Insects: Their Natural History and Diversity : with a Photographic Guide to Insects of Eastern North America

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Firefly Books, 2006 - Nature - 718 pages
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Meticulously researched and illustrated with color photographs, Insects is a landmark reference book that is ideal for any naturalist or entomologist. To enhance exact identification of insects, the photographs in this encyclopedic reference were taken in the field -- and are not pinned specimens.

Insects enables readers to identify most insects quickly and accurately. The more than 50 pages of picture keys lead to the appropriate chapter and specific photos to confirm identification. The keys are surprisingly comprehensive and easy for non-specialists to use.

Insects features:

  • Detailed chapters covering all insect orders and the insect families of eastern North America
  • A brief examination of common families of related terrestrial arthropods
  • 4,000 color photographs illustrating typical behaviors and key characteristics
  • 28 picture keys for quick and accurate insect identification
  • Three indexes -- common family names, photographs, general index
  • Expert guidance on observing, collecting and photographing insects.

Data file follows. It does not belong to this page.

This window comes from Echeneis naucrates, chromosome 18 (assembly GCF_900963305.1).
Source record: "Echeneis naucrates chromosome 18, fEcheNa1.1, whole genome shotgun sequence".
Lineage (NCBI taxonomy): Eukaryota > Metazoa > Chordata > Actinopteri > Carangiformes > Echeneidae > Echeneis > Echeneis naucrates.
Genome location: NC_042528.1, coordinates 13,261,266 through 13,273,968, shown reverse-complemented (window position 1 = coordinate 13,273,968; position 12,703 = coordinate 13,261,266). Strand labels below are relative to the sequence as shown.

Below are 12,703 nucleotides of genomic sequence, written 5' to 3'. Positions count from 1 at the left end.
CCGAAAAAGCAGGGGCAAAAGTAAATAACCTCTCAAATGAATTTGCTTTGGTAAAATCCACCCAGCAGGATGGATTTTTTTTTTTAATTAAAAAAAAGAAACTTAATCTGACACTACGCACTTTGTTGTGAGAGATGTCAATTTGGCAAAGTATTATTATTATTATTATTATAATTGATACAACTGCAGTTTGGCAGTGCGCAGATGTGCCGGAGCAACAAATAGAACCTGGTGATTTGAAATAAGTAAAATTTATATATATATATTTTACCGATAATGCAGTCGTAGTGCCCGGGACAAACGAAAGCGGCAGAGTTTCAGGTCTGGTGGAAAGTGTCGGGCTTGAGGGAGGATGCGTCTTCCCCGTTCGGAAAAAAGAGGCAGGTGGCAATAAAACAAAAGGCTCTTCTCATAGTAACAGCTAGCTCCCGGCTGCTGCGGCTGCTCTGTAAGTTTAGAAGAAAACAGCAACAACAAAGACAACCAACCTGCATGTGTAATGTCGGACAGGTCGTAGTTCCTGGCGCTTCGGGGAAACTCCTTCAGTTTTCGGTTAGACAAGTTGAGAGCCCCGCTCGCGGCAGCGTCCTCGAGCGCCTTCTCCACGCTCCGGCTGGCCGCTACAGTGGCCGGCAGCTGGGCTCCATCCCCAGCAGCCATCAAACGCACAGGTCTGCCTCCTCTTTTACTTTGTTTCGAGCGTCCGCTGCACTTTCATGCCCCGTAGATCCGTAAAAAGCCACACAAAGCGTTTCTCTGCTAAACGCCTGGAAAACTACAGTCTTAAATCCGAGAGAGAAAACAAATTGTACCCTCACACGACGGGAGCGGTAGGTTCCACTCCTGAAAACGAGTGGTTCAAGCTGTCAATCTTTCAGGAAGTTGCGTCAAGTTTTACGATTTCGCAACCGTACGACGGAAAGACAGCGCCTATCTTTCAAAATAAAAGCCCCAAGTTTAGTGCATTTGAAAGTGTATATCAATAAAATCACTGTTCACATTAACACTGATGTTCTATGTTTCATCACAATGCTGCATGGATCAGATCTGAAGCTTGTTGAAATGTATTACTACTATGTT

Almost 80 percent of all named animal species are insects and closely related arthropods. This book is required reading for anyone interested in entomology.

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LibraryThing Review

User Review  - juniperSun - LibraryThing

Assigned text for entymology class, but I've kept it for personal reference. Numerous photos help in ID, with the understanding that not all species are present so "close" is not good enough. Very ... Read full review

Insects: Their Natural History and Diversity: With a Photographic Guide to Insects of Eastern North America

User Review  - Not Available - Book Verdict

This amazing six-pound volume, which offers more than 4000 excellent color photographs and concise, accurate information about every major insect family worldwide, is the fruit of Marshall├ƒ┬»├‚┬┐├ ... Read full review


The Wingless Insects Springtails Diplurans and Bristletails

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About the author (2006)

Steve Marshall is a professor of entomology at the University of Guelph, where he developed a major insect collection and carries out research on insect systematics and biodiversity. He has discovered hundreds of new species, several new genera and even two new subfamilies.

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